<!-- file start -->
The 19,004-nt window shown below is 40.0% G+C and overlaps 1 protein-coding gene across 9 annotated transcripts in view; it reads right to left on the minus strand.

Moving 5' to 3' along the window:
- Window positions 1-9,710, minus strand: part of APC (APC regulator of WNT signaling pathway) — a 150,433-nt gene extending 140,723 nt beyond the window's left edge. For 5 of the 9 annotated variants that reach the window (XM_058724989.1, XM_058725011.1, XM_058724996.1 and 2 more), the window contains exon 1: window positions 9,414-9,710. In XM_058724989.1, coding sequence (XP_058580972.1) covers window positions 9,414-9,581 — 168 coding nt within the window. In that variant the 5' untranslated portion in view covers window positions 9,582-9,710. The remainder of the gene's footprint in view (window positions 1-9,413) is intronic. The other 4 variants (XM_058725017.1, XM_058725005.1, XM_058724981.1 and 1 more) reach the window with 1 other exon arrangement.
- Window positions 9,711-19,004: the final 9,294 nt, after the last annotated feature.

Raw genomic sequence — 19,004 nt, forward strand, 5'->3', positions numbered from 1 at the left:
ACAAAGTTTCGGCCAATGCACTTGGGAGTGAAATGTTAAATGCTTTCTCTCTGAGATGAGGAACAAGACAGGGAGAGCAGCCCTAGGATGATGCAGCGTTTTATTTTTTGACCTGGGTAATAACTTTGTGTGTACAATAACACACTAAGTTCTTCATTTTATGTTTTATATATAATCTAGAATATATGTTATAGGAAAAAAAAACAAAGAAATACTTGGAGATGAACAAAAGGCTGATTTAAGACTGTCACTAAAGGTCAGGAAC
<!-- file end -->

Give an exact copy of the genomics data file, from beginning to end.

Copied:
The 19,004-nt window shown below is 40.0% G+C and overlaps 1 protein-coding gene across 9 annotated transcripts in view; it reads right to left on the minus strand.

Moving 5' to 3' along the window:
- Window positions 1-9,710, minus strand: part of APC (APC regulator of WNT signaling pathway) — a 150,433-nt gene extending 140,723 nt beyond the window's left edge. For 5 of the 9 annotated variants that reach the window (XM_058724989.1, XM_058725011.1, XM_058724996.1 and 2 more), the window contains exon 1: window positions 9,414-9,710. In XM_058724989.1, coding sequence (XP_058580972.1) covers window positions 9,414-9,581 — 168 coding nt within the window. In that variant the 5' untranslated portion in view covers window positions 9,582-9,710. The remainder of the gene's footprint in view (window positions 1-9,413) is intronic. The other 4 variants (XM_058725017.1, XM_058725005.1, XM_058724981.1 and 1 more) reach the window with 1 other exon arrangement.
- Window positions 9,711-19,004: the final 9,294 nt, after the last annotated feature.

Raw genomic sequence — 19,004 nt, forward strand, 5'->3', positions numbered from 1 at the left:
ACAAAGTTTCGGCCAATGCACTTGGGAGTGAAATGTTAAATGCTTTCTCTCTGAGATGAGGAACAAGACAGGGAGAGCAGCCCTAGGATGATGCAGCGTTTTATTTTTTGACCTGGGTAATAACTTTGTGTGTACAATAACACACTAAGTTCTTCATTTTATGTTTTATATATAATCTAGAATATATGTTATAGGAAAAAAAAACAAAGAAATACTTGGAGATGAACAAAAGGCTGATTTAAGACTGTCACTAAAGGTCAGGAAC